In On Immunity: An Inoculation by Eula Biss (Graywolf 2014), as the body transforms into a deepening river, a young queen, a religious document, a government, and a garden, Biss explains how the magic of metaphor is our way of relating to the unsettling, the complex and the invisible. The hero’s journey—in this case, a new mother trying to navigate vaccinations for her son—is an expedition through dialogue and anecdotes supplemented with social, scientific and historical evidence to attain the enlightenment that: morality, like language, cannot be private. At heart, in this hybrid between memoir, nonfiction, and (I’ll argue) poetry, we learn that the body is both self and other, at all times public and private; but, more importantly, that the body knows no privilege.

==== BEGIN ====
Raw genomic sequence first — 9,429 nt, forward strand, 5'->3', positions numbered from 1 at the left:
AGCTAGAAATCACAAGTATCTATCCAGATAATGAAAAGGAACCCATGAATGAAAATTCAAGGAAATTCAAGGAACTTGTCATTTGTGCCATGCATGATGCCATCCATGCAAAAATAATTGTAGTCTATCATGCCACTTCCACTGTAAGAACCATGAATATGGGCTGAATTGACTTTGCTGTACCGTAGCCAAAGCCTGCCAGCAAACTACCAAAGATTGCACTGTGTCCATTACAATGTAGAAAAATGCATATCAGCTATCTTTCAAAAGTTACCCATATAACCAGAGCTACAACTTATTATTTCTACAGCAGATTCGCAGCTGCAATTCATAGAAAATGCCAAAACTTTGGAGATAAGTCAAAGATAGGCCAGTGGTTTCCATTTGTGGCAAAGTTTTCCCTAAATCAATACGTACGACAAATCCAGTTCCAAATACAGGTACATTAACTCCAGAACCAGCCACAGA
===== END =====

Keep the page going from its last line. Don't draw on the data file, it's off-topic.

Eula Biss, On Immunity: An Innoculation. Published by Graywolf, 2014. 216 pages.
About the Author: Abigail Browning
Abigail Browning, Founder and Managing Editor, a native of Winston-Salem, North Carolina, received her MFA in Poetry at the University of North Carolina at Greensboro. Abigail has poems either published or forthcoming in the Yemassee Journal Online, The Greensboro Review, Linebreak, and RHINO Poetry. In addition, she was honored to receive the Amon Liner Poetry Award, the Noel Callow/Academy of American Poets’ Prize, and was a finalist for the Linda Flowers NC Arts Prize. She also has a passion for jazz music and dance, and teaches swing-era dances in her free time: www.abigailbrowning.com.